Dylan Matthews points to a new estimate of the potential gains from freer global labor mobility, this one from John Keenan at the University of Wisconsin. In Keenan’s model, completely free international migration
By changing capital-labor ratios in the short-run, mass migration would initially reduce real wages in destination countries. But, as Keenan notes in the paper, “if immigration restrictions are relaxed gradually, allowing time for investment in physical capital to keep pace, [the model predicts] no implied reduction in real wages.”
Matthews points out that Keenan’s estimate is consistent with a previous estimate by Lant Pritchett, who found that opening borders would double world economic output. The numbers also seem in line with Michael Clemens’ recent review of various estimates of the gains from reducing migration barriers:
As an advocate for freer migration, I find these estimates invigorating — any developed country that is serious about global development can have an immediate and sizable effect by adopting smarter, more generous immigration policies. That said, it’s also important to think about the sorts of effects that the models behind these estimates do not capture.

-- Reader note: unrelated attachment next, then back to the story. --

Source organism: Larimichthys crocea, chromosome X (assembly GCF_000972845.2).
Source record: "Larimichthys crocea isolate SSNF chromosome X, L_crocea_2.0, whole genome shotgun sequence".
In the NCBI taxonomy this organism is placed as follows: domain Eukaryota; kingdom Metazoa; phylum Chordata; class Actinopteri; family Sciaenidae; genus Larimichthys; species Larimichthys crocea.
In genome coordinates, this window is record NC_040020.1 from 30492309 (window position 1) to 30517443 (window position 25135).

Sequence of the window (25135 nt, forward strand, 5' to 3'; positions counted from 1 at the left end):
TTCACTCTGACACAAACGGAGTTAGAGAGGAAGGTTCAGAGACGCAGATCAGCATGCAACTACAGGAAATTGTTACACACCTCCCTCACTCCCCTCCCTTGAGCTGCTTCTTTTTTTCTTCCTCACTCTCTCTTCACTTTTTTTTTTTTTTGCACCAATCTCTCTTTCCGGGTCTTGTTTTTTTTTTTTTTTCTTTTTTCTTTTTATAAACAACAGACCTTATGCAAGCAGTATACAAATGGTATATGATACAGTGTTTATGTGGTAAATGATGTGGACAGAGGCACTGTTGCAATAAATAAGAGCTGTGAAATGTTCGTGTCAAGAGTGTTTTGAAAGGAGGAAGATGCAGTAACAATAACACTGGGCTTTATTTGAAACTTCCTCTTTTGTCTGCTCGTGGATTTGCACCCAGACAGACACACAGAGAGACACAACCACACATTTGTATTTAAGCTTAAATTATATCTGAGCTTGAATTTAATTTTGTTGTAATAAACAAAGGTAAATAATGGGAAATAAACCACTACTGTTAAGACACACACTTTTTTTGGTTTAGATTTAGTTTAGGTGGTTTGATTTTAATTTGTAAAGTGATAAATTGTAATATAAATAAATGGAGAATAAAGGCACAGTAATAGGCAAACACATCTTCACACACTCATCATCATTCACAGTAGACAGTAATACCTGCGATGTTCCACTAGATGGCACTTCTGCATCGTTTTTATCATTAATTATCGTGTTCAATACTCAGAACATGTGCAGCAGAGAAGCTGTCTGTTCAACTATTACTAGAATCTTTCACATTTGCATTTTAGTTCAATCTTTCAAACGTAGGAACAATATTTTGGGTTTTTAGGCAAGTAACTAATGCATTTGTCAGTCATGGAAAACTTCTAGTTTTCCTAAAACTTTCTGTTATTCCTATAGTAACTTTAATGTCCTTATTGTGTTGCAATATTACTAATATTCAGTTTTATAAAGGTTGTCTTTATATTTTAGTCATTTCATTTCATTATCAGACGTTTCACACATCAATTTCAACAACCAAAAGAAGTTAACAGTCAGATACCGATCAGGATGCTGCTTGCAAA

For example, mass migration would affect governance in the destination country. Insofar as mass migration leads to a shift in the social norms of a destination community, it could destabilize some of the local institutional arrangements that enabled the sorts of productive human interactions that attracted migrants in the first place. That this possibility exists does not mean that it poses an immediate concern. In the United States, immigration policies could afford to be much more generous without triggering any sort of instability, but it’s still useful to be aware of the potential challenges from larger-scale immigration.
Miles Kimball captured this point well in a recent post: